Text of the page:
As time went on, I continued to be a mess on the inside. Some friends and family changed the subject if I mentioned his name. It was awkward to talk about my son being in prison. I became two different people…I went through my days as normally as I could, but I was also heart broken by his imprisonment and by the system. And I knew the importance of visiting each weekend, but it was SO difficult to get into my car and drive the long drive and endure the pain of seeing him in his prison jump suit, losing weight, and losing touch with the outside world. And Statesville…it’s like an Alcatraz in Illinois. Frightening.

So with each visit I became more and more agitated. The guards sitting at the front desk, watching every move we made in the visiting room while they sat there with their feet on the desk, eating food and tapping on the window if I got too close to Luke. It got to the point where I felt like the scene in Terms of Endearment when Shirley McClaine becomes a maniac when her daughter, dying of cancer, needs pain medicine. If you haven’t seen the movie, she screams at the nurses “I don’t see why she has to have this pain it’s time for her shot, do you understand? Do something…my daughter is in pain! Give her the shot, do you understand me? GIVE MY DAUGHTER THE SHOT!!! Just like that, I wanted to scream:

WHY IS THE CARD MACHINE BROKEN AGAIN AND WHY AREN’T THERE CHIPS IN THE VENDING MACHINE, AND WHY CAN’T I TOUCH MY SON, AND WHY ARE YOU TURNING AWAY LOVED ONES WHEN THEY HAVE A SHIRT THAT’S TWO LOW CUT, AND WHY DO YOU KEEP POUNDING ON THE WINDOW IF I REACH TO TOUCH HIM, AND HOW DARE YOU MAKE ME TAKE MY TWO YEAR OLD GRANDSON’S DIAPER OFF TO “SEARCH” HIM BEFORE HE CAN SEE HIS DAD, AND WHY DID YOU TEAR MY SON’S CELL APART BECAUSE HE SNUCK A COOKIE FROM THE LUNCH ROOM BECAUSE HE WAS HUNGRY…HE WAS HUNGRY!!! AND WHY DO YOU INSIST HE IS JUST A NUMBER???

The Dalai Lama once said “Love and compassion are necessities, not luxuries. Without them humanity cannot survive.” I wish I could post that at the guard station at Statesville. But this isn’t about the prison system per se, it’s about the understanding of pain which is always trumped by love.


Where he is today:

That was in 2011-2012. Luke did really well the first year and a half out of prison. Fast forward to today, 2017. Luke is a mess. He is probably the worst I have ever seen him. He admits he is addicted to drugs and alcohol, so much so that without either in just a day’s time, he begins shaking and having withdrawal. He refuses to get the help he needs. He recently went for an involuntary evaluation prompted by the police, but within 4 hours he was released.

He has five felonies, two active. He also has two Orders of Protection against him. He will most likely be sentenced back to prison. That’s if it even gets that far….because, as in the past, he’ll run. He’s like a wild animal that can’t be caged. And if he does run, he will end up dead because he can’t keep doing the abuse over and over again to his body. And how will I know where he is? And how will I know if he is dying?

This was his latest text message to me from last week:

“You are fucking stupid.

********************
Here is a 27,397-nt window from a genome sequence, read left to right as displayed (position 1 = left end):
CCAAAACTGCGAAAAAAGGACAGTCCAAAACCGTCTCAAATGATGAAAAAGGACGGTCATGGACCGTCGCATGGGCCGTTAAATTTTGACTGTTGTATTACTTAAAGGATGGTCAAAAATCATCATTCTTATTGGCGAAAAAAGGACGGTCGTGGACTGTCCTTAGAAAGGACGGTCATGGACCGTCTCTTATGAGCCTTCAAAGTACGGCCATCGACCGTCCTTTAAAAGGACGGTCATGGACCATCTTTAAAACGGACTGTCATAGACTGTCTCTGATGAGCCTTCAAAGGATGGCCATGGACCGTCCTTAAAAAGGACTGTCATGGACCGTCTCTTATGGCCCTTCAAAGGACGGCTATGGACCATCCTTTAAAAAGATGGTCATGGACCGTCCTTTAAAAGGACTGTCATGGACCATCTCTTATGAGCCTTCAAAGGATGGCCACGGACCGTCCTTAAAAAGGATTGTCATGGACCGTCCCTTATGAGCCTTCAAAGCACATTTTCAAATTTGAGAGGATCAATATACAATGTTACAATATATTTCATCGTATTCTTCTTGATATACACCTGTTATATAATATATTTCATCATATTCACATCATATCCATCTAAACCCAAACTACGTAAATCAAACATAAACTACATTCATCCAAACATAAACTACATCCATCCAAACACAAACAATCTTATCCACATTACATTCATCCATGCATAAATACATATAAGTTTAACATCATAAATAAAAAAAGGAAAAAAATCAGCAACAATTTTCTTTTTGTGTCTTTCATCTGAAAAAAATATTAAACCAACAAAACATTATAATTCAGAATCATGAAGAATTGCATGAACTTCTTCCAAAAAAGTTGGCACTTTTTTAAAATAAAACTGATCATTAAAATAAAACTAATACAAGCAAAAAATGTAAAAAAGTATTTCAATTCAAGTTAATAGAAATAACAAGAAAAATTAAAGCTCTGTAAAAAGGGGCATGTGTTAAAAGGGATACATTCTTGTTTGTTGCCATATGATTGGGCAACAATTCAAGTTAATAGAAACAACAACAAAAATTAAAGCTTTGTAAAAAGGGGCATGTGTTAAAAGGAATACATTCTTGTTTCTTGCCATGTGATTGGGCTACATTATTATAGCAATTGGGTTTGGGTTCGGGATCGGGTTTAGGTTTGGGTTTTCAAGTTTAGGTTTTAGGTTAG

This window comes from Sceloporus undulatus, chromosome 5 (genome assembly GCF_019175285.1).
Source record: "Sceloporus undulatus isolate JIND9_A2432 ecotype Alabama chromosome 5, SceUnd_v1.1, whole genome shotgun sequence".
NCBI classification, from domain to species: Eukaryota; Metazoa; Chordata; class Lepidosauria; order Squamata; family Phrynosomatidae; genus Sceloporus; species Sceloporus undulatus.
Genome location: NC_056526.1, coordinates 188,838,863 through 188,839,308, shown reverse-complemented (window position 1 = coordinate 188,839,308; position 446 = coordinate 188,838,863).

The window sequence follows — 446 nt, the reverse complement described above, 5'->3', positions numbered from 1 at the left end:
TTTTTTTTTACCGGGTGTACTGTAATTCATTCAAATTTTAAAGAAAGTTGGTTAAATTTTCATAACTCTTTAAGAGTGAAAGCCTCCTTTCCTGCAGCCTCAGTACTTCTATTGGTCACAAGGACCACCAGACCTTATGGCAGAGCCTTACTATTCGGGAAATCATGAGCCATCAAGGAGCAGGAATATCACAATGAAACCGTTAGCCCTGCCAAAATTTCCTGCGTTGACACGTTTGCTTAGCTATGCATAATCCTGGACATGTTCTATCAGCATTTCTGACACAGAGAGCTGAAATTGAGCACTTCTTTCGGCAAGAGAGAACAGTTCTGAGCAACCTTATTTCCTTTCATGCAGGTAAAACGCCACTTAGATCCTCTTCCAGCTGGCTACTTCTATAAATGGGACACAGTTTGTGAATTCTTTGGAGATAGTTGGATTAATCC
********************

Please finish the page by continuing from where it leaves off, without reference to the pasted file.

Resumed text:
You’re the worst mom ever.
Fuck you.
I hate that you’re my mom.
I hate you.
I FUCKING HATE YOU.”

And an hour later:

“I don’t hate you.
I am going to kill myself.
I am going to kill Rachel.
I wish my son would die so you all know how it feels to miss someone.
Good-bye mom.
I’m going to fucking kill myself and you all have yourselves to blame.“

He is terrorizing every one that he loves. You are watching him terrorize himself. You take him for food because he is hungry. You drive around for hours listening to him talk, watch him cry, then watch the anger return, and you’re paralyzed when he pounds the dashboard, pounds his own head, and pulls at his hair. You give him a hug and he is filthy…that smell of alcohol, BO and cigarettes. And you actually go home and don’t want to take a shower because that disgusting smell is all you have of him.

Mental illness and drug abuse. I don’t even know how to begin to understand it. But it is the devil. I don’t know how to kill it. I don’t know how to help my son. I don’t know…and I am exhausted and terrified.

I attend a support group. I listen to similar stories. These complete strangers instantly become your life line. They tell their stories and it somehow gives you comfort that you aren’t alone. You cling to their every word. You hug, you cry, you exchange emails, you give fake smiles, and you tell each other that it will all be okay. And you walk out the door believing that.

For a moment. For a moment.

But then you get in your car to drive home, and the pain returns immediately. The fear returns. The hopelessness returns. You hear a siren and wonder where your son is. You get in bed and toss and turn. You fear your phone will ring in the middle of the night. You wake up the next day and he is the first thing that enters your mind.

Every once in a while you see him and he looks healthy and he is smiling. Or you get a nice text. And he tries to say something meaningful and thoughtful because he knows his own mom is afraid of him. And just when you are feeling calm, you get a text from the demons inside his head and the euphoria-hope-please dear God moment you had comes crashing down.

Shadow of Hand in jail by Sakhorn38 curtsy of Freedigitalphotos.net

Shadow of Hand in jail by Sakhorn38 curtsy of Freedigitalphotos.net


Lyrics from Hate Me by Blue October about a son singing to his mom so she will hate him and it will take her pain away.

“Hate me today
Hate me tomorrow
Hate me for all the things I didn’t do for you
Hate me in ways
Yeah, ways hard to swallow
Hate me so you can finally see what’s good for you.”

But it doesn’t work that way.

The pain never goes away.

And neither does the love.